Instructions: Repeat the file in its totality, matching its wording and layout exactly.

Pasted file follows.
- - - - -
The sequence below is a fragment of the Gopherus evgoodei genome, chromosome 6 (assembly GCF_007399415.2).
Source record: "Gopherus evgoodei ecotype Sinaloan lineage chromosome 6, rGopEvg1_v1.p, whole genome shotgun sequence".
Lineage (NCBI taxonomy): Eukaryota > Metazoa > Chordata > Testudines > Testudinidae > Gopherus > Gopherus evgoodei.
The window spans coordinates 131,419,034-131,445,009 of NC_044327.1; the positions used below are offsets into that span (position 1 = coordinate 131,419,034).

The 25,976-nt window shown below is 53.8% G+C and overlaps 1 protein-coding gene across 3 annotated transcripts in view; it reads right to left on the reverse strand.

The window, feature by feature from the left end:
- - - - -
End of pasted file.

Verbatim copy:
The sequence below is a fragment of the Gopherus evgoodei genome, chromosome 6 (assembly GCF_007399415.2).
Source record: "Gopherus evgoodei ecotype Sinaloan lineage chromosome 6, rGopEvg1_v1.p, whole genome shotgun sequence".
Lineage (NCBI taxonomy): Eukaryota > Metazoa > Chordata > Testudines > Testudinidae > Gopherus > Gopherus evgoodei.
The window spans coordinates 131,419,034-131,445,009 of NC_044327.1; the positions used below are offsets into that span (position 1 = coordinate 131,419,034).

The 25,976-nt window shown below is 53.8% G+C and overlaps 1 protein-coding gene across 3 annotated transcripts in view; it reads right to left on the reverse strand.

The window, feature by feature from the left end: